Inference of formula B from A1, . . . , An is valid, written A1, . . . , An |= B , i all the valuations that satisfy all premises A1, . . . , An, satisfy conclusion B Examples: p q |= p p q, q |= p p q, q r |= p r p q |= q p p q |= q p Brute force procedure for testing validity: check truth of premises and conclusion in each of the 2n possible valuations, where n is the number of symbols involved in these formulas In the worst case, one cannot do better, but on average yes . . .

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Semantics: Tautologies, Contradictions, Logical Equivalence

A formula A is a tautology if |= A A is a contradiction if it is not satisable, which means if |= A A and B are logically equivalent if satised by the same valuations Some properties: A |= B i |= (A B ) A |= B i (A B ) is a contradiction A and B logically equivalent i |= ((A B ) (B A)) Some examples; A and B logically equivalent abbreviated as A B : A A is a tautology A A is a contradiction p and p logically equivalent (double negation) (p q ) and (p q ) logically equivalent (distribution) (p q ) and (p q ) logically equivalent (distribution) (p q ) and (p q ) logically equivalent (material implication)

Hector Gener, Intro to AI, Kings College, 2014


Propositional Logic: Proof Theory

Semantics characterizes valid inference, but provides no rules for constructing valid inferences Proof theory provides rules for capturing all and only valid inferences A proof theory P denes derivations in terms of axioms and rules of inference A derivation is a nite sequence of formulas, in which each formula is an axiom in P , a premise, or follows from earlier formulas in the sequence by a rule of inference in P B is derivable from A1, . . . , An in P , written A1, . . . , An derivation for B in P with premises A1, . . . , An A proof theory P is sound if A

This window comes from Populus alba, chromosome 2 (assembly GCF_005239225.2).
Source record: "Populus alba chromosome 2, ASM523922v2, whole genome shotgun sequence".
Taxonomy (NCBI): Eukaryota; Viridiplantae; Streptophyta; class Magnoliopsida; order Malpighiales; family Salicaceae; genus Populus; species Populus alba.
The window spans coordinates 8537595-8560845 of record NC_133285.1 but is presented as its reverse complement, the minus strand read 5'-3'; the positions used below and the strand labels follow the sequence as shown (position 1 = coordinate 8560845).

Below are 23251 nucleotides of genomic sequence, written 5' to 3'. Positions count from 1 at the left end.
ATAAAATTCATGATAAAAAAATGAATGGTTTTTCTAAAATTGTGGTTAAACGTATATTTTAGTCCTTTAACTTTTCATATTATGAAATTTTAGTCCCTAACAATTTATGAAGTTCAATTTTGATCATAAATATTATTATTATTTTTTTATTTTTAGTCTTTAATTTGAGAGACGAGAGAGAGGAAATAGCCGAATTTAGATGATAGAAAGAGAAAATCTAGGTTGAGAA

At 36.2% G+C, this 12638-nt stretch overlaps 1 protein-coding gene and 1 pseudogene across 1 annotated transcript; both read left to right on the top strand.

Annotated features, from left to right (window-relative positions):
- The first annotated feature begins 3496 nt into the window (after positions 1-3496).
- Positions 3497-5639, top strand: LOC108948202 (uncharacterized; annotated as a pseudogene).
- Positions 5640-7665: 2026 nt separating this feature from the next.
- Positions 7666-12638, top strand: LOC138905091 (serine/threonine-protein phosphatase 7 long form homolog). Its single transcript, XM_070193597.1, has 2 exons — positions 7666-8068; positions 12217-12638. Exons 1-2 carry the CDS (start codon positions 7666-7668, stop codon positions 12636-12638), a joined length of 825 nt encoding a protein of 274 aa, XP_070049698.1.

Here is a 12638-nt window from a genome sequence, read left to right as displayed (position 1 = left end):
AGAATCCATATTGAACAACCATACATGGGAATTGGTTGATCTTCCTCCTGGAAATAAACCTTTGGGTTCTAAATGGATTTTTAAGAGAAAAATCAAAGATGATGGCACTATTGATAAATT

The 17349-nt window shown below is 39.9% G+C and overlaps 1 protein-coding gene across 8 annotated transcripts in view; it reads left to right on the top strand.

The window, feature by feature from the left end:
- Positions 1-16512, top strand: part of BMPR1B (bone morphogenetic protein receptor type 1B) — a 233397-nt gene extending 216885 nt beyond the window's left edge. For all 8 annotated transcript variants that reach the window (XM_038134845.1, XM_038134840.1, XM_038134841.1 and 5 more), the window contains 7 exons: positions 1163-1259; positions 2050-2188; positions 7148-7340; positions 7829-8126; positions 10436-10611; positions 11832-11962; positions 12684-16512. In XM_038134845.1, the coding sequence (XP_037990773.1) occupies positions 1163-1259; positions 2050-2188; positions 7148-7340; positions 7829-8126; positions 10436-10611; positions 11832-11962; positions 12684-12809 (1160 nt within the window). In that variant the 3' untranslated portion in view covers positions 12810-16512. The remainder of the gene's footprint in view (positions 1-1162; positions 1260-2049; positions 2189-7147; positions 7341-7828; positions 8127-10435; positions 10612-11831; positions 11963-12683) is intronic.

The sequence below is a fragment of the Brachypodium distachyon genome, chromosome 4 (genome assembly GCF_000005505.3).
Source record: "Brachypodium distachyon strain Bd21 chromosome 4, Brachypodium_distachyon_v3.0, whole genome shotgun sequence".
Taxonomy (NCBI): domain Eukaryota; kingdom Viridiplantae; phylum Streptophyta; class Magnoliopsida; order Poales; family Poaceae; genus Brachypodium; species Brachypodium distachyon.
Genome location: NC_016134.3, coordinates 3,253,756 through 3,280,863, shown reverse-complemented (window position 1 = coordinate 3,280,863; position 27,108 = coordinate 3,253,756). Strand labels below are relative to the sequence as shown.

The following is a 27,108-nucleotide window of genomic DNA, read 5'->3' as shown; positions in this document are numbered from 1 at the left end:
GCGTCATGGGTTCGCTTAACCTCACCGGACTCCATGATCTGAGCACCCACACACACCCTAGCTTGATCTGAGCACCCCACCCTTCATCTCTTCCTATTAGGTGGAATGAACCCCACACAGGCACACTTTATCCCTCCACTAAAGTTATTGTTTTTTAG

B if there is a

B implies A |= B

A proof theory P is complete if A |= B implies A

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Many Types of Proof Theories

Axiomatic Systems: based on a few axiom schemas and one or two rules of inference (e.g., modus ponens with the form if H A B and H A, then H B ). Derivations often long and not natural. Natural Deduction: based on no axioms and a several rules of inference. Natural derivations can be constructed by hand, but dicult to control automatically. Resolution based on no axioms and a single (resolution) rule of inference that works on clauses only (disjunction of possibly negated atoms, also called literals).

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Resolution: Clauses
Resolution works over formulas of a special type called clauses A clause is a set literals where a literal is a prop. symbol p or its negation p The clause with no literals is called the empty clause, 2, which is unsatisable E.g., p q r is a clause, p is a clause; p q and p are not clauses Any set of formulas can be converted into a logically equivalent set of clauses E.g., p (q r) is logically equivalent to {p q, p r}

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Resolution Rule
The resolution rule takes two clauses such that one contains a literal p and the other contains the complementary literal p, and produces a third clause; more precisely: if p C and p C , then C C , where C and C are (potentially empty) clauses This is resolution on the literal p that produces the resolvent C C As another example, the resolution of two clauses q r p and t r on the literal r produces the resolvent q p t; while the resolution of clauses p and p yields 2 Resolution is refutation complete, meaning that a set of clauses is unsatisable i empty clause 2 derivable by repeated applications of the resolution rule Thus, A1, . . . , An |= B i empty clause derivable from resolution from clauses encoding A1, . . . , An and B . Why?